WILKES-BARRE — As they mingled in the lobby during intermission, theater-goers Nancy Olson, of Kingston, and Joann Wynn, of Ashley, marveled at what they’d just seen and heard during the first act of Tennessee Williams’ “Cat on a Hot Tin Roof.”
“She’s tremendous,” Olson said, referring to Angel Berlane Mulcahy’s performance as Maggie in the Little Theatre of Wilkes-Barre production, which continues through March 5.
“It’s amazing how someone can memorize all those lines,” Wynn said.
Playwright Williams gave character Maggie a great deal of dramatic lines, as well as insight into her troubled relationship with her husband, Brick, played by Dave Giordano.
“Living with someone you love can be lonely,” Maggie tells him.
But then, maybe she doesn’t actually “live with” him. As she puts it, “We occupy the same space.”
Though she sometimes feels discouraged — Maggie has thought about going to the kitchen for “the longest, sharpest knife,” with which to commit suicide — she is determined to revitalize their marriage.
“My hat is still in the ring,” she says.
Of course, Maggie’s not the only character with memorable lines. After Brick, who is suffering from a broken ankle, angrily chases her around the bedroom with his crutch and subsequently falls, one of the couple’s five impish nieces and nephews comes in and asks Uncle Brick what he’s doing on the floor.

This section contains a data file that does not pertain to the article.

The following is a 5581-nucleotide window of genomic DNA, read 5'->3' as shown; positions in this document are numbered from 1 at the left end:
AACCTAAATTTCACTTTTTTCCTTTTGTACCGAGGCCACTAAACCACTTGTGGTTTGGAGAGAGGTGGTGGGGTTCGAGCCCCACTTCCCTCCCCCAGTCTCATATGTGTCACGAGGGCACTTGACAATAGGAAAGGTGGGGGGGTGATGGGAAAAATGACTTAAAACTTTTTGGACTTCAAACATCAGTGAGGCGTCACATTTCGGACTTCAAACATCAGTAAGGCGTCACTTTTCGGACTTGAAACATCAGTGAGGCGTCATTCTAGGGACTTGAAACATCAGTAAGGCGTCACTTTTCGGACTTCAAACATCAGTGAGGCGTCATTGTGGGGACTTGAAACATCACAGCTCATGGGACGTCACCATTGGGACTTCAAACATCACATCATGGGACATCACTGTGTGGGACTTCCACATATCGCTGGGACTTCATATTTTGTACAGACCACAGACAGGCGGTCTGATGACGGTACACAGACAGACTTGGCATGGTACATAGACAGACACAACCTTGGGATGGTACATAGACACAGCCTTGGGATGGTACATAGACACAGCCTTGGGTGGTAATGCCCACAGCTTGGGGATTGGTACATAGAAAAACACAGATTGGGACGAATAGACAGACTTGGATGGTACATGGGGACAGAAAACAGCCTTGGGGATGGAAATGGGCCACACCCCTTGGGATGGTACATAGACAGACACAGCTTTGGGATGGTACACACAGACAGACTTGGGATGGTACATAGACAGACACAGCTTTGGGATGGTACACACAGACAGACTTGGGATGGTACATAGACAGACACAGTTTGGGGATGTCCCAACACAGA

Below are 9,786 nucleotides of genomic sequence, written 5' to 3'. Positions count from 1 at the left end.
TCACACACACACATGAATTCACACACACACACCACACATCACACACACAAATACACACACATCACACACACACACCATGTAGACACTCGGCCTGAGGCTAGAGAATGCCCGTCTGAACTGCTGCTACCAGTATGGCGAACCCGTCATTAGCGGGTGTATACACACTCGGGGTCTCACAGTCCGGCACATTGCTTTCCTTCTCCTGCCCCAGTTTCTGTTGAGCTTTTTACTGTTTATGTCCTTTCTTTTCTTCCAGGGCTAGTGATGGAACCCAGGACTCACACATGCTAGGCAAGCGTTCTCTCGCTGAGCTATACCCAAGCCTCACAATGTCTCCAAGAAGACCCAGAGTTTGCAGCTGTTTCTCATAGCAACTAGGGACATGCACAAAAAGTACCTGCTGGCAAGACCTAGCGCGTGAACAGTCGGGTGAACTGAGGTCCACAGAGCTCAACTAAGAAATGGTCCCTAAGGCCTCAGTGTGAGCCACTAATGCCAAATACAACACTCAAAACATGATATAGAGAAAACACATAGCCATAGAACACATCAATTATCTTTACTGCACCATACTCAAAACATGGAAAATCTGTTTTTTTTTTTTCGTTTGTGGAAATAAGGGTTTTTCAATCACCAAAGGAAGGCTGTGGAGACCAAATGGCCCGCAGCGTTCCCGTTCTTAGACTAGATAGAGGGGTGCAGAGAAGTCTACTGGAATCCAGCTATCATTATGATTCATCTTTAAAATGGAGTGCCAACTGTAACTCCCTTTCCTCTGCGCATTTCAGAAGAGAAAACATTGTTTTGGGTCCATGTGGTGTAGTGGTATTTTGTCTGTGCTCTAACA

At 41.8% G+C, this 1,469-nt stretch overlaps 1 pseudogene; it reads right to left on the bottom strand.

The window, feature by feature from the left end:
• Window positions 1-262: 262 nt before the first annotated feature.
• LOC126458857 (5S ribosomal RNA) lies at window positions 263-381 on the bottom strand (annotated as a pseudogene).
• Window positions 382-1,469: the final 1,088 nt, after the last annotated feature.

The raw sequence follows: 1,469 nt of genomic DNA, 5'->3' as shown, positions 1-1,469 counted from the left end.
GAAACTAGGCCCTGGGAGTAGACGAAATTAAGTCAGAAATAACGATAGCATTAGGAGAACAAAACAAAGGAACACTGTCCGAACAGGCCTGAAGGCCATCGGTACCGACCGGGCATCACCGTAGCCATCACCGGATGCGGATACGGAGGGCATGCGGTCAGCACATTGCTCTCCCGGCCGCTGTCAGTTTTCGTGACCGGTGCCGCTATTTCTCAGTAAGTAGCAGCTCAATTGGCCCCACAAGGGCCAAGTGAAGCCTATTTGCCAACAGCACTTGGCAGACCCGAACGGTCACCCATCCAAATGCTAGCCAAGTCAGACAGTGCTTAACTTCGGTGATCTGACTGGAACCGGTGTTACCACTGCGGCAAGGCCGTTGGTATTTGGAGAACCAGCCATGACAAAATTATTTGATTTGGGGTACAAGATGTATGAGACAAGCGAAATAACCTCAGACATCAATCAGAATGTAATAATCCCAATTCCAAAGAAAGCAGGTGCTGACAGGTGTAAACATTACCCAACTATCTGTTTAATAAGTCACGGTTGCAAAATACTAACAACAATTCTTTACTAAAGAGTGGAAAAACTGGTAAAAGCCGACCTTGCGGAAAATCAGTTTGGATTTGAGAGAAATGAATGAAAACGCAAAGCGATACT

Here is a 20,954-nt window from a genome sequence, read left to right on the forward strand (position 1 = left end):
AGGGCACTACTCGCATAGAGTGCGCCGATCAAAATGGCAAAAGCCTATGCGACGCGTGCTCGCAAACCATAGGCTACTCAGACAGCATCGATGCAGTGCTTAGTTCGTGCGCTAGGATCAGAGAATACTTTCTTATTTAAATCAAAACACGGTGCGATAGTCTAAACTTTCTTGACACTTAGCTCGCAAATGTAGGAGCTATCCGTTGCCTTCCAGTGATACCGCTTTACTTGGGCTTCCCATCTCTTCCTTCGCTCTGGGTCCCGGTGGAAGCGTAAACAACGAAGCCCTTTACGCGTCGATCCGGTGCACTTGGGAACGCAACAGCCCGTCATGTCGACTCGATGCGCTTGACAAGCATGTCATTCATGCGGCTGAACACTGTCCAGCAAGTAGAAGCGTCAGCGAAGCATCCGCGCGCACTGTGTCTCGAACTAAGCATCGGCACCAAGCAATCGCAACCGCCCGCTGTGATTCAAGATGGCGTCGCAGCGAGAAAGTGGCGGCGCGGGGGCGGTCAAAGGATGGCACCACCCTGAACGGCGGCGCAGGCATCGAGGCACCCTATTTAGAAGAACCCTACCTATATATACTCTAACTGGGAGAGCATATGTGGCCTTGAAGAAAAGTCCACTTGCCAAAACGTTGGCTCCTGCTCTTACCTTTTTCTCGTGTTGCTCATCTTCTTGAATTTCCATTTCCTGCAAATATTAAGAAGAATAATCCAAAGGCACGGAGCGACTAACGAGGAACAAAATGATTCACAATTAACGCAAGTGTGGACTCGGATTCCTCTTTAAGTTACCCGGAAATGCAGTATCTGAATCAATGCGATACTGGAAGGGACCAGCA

“I tried to kill your Aunt Maggie,” he says.
Maybe that’s one of the few true statements in a play about characters who lie to each other a great deal — about little things such as who bought a birthday present, and larger issues, such as who is terminally ill and who’s secretly attracted to whom.
Following the Feb. 19 performance, Tennessee Williams scholar Annette Saddik, who is a professor of English and theatre at the City University of New York, led a talkback with the audience and the cast.
She said Williams had reworked the script several times, at one point to please Broadway director Elia Kazan, and that several versions exist. “This one seems to be the 1973/74 version,” she said.
The play takes place in Mississippi, where Williams lived in his youth, and the title reflects a remark his father once made to his mother, about her making him “as nervous as a cat on a hot tin roof.”
Saddik praised the cast for their performance, giving special kudos to Eric Lutz, as Brick’s brother, Gooper, for the way he portrayed the quiet exasperation of a sibling whose parents consider him a second-rate son, even though — unlike Brick — he’s not an alcoholic and has provided them with several grandchildren.
“He did everything right,” Saddik said, expressing sympathy for the character.
Production coordinator David Parmelee added praise for Giordano who, as he portrayed a constantly drinking Brick, had to act progressively drunk over a span of three hours.
If you attend the show, you’ll see plenty of fascinating moments — among them Big Mama’s odd attack on the visiting preacher man, Big Daddy’s vivid description of elephants at a zoo and, not to be forgotten, five youngsters running around with sparklers and kazoos.
Reach Mary Therese Biebel at 570-991-6109 or on Twitter @BiebelMT